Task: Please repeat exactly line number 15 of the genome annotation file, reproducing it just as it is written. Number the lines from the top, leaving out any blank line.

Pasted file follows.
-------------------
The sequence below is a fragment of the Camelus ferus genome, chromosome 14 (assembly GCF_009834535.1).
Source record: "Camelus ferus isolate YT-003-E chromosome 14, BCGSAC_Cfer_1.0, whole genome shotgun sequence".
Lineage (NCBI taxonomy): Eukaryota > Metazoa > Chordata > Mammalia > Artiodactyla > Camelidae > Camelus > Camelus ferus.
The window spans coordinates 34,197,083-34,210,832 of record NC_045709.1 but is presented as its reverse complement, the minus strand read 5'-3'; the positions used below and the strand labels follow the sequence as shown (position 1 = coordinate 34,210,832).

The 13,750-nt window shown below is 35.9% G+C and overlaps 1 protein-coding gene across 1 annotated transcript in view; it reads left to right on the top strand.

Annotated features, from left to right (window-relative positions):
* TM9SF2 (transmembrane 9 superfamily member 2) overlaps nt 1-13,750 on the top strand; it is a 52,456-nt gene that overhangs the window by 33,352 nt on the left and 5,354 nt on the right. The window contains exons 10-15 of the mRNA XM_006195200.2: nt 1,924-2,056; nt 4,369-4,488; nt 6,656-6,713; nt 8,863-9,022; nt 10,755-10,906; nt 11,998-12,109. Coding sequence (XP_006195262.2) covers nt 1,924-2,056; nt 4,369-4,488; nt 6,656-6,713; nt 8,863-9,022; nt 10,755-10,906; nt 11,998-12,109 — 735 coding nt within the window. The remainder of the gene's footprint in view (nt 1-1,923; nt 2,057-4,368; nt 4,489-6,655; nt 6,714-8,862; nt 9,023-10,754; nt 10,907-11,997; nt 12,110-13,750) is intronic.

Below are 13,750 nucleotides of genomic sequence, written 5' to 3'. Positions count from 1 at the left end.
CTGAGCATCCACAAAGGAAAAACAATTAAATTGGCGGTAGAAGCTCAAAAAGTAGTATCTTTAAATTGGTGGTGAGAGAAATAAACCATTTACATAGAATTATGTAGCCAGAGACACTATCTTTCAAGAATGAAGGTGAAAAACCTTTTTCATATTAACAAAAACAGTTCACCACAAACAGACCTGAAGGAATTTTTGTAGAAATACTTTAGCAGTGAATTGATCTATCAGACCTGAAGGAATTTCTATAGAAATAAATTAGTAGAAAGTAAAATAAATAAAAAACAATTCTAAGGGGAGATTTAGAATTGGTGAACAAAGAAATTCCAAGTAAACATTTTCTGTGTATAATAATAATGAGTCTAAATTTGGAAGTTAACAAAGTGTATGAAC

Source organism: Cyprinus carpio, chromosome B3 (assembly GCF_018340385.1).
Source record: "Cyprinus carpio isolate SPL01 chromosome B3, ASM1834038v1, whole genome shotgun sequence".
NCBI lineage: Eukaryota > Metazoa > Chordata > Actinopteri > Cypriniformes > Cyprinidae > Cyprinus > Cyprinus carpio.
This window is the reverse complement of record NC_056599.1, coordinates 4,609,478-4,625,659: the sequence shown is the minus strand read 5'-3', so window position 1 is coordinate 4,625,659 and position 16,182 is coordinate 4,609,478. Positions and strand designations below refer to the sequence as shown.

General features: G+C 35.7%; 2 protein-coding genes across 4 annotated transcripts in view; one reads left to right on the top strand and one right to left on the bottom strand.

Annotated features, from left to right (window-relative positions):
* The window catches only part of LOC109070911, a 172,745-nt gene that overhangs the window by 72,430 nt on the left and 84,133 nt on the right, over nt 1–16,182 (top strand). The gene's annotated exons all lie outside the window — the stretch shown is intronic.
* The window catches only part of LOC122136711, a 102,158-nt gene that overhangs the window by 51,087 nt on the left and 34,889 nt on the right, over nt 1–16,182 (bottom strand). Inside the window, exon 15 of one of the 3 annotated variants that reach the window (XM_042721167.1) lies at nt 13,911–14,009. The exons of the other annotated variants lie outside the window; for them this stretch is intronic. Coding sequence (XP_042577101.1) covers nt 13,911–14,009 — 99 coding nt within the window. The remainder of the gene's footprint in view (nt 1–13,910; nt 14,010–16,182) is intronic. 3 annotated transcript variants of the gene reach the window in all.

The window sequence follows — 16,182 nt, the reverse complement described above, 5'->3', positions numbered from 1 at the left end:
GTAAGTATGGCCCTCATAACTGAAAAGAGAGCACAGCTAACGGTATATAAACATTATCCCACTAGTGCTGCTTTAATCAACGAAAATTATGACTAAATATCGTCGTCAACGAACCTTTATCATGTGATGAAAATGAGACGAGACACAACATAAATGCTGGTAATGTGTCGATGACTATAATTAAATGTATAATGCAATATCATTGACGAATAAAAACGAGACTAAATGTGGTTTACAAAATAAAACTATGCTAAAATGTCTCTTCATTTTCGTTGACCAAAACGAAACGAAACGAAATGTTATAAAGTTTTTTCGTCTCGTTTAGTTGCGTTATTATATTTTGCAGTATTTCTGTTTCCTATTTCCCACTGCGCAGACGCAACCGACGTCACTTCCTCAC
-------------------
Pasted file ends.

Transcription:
Annotated features, from left to right (window-relative positions):